Forest carbon-sink potential explored
If forests worldwide were to grow 25 percent faster in 50 years than they do now they could serve as a "sink" for about half of the expected emissions of carbon dioxide
May 14, 1999
Web posted at: 4:10 PM EDT
Experimental forest plots pumped up with atmospheric carbon dioxide at levels expected by the year 2050 experienced a 25 percent growth increase, but researchers doubt the plots can sustain such growth.
The initial findings of the research suggest that if forests worldwide were to grow 25 percent faster in 50 years than they do now they could serve as a "sink" for about half of the expected emissions of carbon dioxide from the burning of fossil fuels.
However, the researchers, who reported their findings today in the journal Science, caution that such a high sustained uptake is unlikely. Open-air studies at an Italian hot springs that naturally emits increased carbon dioxide suggest that carbon dioxide-inspired growth spurts will decline within a few years.
"The crux of the matter is that vegetation can respond to higher CO2 and act as a carbon sink," said William Schlesinger, a Duke University botany professor and co-author of the paper. "The 25 percent growth increase is probably an upper limit for what the world's vegetation can do. Nevertheless, it's interestingly high."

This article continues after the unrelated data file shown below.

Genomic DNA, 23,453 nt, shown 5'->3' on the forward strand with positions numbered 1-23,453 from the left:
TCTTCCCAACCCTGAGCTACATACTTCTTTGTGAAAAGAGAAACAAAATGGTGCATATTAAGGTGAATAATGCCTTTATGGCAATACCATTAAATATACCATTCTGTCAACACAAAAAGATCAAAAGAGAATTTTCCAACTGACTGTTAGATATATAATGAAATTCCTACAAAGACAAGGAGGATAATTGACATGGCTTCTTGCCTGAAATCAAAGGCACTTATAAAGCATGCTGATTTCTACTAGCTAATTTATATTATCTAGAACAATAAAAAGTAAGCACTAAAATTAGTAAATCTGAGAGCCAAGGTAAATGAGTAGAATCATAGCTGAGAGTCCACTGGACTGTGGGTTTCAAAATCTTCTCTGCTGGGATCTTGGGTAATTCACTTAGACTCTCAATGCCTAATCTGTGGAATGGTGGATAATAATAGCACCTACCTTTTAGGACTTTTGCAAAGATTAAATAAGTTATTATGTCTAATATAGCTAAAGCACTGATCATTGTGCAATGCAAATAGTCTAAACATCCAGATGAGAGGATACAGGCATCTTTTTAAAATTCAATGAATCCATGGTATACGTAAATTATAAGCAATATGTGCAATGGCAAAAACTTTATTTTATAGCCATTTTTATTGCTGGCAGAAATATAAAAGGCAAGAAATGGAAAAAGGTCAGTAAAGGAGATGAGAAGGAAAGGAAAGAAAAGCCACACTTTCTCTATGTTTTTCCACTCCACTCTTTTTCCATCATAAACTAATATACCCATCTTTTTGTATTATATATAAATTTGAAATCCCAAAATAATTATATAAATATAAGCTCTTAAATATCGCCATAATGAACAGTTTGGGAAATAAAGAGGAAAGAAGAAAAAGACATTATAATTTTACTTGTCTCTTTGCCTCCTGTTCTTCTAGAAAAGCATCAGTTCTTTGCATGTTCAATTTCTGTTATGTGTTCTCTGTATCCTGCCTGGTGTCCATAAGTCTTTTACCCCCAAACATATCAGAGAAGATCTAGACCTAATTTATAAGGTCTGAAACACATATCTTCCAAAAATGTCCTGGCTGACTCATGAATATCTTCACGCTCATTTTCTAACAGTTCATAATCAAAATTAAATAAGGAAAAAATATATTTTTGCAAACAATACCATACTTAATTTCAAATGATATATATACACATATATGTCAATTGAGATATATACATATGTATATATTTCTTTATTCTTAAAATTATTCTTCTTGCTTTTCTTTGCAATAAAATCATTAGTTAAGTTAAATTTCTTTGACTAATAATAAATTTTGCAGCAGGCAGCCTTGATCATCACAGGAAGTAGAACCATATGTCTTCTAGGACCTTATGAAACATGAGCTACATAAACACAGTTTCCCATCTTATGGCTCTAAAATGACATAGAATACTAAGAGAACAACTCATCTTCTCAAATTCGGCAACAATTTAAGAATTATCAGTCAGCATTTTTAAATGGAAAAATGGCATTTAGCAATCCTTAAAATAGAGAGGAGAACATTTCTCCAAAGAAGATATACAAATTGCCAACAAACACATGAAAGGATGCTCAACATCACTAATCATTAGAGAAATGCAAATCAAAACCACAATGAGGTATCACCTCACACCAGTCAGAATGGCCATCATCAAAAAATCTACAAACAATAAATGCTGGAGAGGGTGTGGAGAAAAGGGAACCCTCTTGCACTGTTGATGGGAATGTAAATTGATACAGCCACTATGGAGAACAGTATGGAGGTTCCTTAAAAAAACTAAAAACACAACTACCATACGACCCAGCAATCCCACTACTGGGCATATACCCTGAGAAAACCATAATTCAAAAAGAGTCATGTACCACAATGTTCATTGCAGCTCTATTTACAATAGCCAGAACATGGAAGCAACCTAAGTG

The forest where the study is being conducted is dominated by 13-year-old loblolly pines -- among the fastest growing tree species -- at their peak growing age. Through the use of specially designed equipment, the trees are receiving atmospheric concentrations of carbon dioxide at 560 parts per million. Today's concentration is 360 parts per million.
The experiment is "fully replicated," meaning that it is being repeated at three locations. Three other identical tower-ringed forest plots that receive no extra CO2 are serving as controls so their responses can be compared to the three active sites.
In 1997, the first complete year of the replicated study, the overall growth rate of the dominant pine trees and underlying hardwoods, shrubs and vines increased 16 percent in the extra-CO2 plots when compared to the control plots, the authors reported in Science.
In 1998, that increase swelled to 25 percent, an addition that to some degree reflected the inclusion of fine root growth that was not measured in 1997.
Both Evan DeLucia, a University of Illinois plant biologist and the other co-author of the article, and Schlesinger noted that those results occurred during two growing seasons that were affected by droughts.
"The growth rates declined in the control plots as a result of the drought," while the high-CO2 plots "were able to make up for the drought," Schlesinger said.
It may be that plants growing at higher carbon dioxide levels can better conserve water, he said. Separate studies have shown that plant stomata -- leaf pores that regulate water release -- do not open as widely in an environment of elevated CO2.
"In the few studies that have looked at how trees, such as those growing next to natural springs of CO2, respond over long periods of time, growth response is strong at first, then decays," DeLucia said. "Other models also predict this response. The mechanisms for this slowing of the growth response are not entirely clear. One reason is that trees may acclimate by slowing their photosynthesis rates."
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